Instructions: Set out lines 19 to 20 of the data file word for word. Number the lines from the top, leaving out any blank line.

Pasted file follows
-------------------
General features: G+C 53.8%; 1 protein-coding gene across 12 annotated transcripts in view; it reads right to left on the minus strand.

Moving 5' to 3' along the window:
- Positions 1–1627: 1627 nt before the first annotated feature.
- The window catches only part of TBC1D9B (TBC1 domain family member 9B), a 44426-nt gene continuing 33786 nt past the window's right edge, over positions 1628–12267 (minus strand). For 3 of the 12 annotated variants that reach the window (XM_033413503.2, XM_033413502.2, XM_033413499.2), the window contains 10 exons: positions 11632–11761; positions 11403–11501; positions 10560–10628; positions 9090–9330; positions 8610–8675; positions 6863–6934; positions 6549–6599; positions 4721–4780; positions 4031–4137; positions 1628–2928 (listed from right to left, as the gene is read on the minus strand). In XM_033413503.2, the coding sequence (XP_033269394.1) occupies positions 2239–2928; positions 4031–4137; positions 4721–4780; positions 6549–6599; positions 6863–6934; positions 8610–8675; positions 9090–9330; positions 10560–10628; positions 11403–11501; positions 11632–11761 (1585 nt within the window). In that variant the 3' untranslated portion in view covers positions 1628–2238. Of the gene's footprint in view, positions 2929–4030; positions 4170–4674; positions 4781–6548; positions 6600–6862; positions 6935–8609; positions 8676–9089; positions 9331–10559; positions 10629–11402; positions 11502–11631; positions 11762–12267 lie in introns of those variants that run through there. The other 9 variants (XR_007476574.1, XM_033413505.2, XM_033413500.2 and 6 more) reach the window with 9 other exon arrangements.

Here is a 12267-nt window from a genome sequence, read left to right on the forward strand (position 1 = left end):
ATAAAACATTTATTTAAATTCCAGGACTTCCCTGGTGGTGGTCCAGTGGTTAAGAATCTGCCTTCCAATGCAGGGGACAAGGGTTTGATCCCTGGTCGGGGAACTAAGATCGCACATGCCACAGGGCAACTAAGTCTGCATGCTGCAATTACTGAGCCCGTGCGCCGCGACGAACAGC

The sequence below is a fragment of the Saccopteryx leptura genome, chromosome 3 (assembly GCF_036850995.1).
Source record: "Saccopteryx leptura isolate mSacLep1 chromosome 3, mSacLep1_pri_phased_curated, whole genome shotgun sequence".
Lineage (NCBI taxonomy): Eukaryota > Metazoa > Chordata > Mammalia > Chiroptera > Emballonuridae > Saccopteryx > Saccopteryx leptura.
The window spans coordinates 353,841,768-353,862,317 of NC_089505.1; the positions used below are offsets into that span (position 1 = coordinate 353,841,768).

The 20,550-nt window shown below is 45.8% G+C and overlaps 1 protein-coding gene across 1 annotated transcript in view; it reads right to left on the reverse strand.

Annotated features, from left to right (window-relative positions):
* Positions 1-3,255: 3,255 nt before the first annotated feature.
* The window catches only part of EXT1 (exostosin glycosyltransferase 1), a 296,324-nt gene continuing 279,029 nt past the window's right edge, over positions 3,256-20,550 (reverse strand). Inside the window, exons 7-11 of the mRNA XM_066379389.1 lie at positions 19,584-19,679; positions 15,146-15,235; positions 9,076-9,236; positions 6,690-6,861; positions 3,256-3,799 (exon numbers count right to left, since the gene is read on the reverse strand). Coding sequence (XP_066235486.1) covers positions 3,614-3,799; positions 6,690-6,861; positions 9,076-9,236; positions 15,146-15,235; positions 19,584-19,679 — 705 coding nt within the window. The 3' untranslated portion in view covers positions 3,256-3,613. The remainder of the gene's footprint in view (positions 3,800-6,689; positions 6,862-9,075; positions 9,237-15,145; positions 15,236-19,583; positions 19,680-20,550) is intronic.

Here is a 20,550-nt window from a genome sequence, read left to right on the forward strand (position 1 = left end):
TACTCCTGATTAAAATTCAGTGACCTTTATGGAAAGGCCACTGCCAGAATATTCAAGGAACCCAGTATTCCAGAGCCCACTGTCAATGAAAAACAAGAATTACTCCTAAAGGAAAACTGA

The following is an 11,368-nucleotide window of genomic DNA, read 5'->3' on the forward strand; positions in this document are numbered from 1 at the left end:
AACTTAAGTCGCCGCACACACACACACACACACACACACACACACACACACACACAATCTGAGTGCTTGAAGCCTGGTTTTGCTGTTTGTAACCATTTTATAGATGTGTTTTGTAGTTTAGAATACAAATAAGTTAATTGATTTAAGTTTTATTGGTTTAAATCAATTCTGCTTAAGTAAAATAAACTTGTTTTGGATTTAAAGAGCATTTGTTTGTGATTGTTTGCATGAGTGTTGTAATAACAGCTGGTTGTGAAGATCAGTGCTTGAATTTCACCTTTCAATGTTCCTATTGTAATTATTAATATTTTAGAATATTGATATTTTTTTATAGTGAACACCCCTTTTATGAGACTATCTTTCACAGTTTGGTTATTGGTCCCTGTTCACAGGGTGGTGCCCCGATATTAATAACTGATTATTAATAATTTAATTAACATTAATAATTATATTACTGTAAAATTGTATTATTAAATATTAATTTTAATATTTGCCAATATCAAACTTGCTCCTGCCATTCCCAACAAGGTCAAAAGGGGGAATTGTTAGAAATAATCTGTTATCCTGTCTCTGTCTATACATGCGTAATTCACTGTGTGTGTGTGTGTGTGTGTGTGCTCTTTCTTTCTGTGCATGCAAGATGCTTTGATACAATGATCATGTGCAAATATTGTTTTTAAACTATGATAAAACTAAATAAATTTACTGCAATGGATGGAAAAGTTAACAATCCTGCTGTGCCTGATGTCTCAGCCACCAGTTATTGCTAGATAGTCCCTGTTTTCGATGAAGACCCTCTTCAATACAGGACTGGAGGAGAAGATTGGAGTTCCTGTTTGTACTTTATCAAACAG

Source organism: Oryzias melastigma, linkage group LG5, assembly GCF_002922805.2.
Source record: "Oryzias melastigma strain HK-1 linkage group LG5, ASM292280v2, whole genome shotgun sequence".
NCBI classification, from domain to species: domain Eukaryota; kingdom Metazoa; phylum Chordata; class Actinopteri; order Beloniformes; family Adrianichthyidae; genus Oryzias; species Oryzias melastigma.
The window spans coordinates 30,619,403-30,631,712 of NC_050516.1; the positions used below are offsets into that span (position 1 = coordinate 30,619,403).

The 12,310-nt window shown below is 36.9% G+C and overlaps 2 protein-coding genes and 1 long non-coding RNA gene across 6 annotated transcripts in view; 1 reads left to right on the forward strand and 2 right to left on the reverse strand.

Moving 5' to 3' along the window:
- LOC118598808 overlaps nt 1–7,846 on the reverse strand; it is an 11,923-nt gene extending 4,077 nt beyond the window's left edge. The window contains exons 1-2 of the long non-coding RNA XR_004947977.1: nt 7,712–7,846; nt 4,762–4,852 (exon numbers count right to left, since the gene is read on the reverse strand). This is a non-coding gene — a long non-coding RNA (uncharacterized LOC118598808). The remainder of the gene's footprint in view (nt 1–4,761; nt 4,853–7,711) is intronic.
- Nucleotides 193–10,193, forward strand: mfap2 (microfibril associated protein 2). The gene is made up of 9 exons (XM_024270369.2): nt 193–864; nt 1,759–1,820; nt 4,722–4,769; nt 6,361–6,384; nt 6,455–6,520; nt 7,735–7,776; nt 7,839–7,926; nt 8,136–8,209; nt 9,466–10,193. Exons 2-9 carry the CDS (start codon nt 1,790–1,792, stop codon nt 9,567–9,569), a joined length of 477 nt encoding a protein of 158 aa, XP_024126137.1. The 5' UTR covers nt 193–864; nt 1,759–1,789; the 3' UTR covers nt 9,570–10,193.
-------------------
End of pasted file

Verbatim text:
Source organism: Oryzias melastigma, linkage group LG5, assembly GCF_002922805.2.
Source record: "Oryzias melastigma strain HK-1 linkage group LG5, ASM292280v2, whole genome shotgun sequence".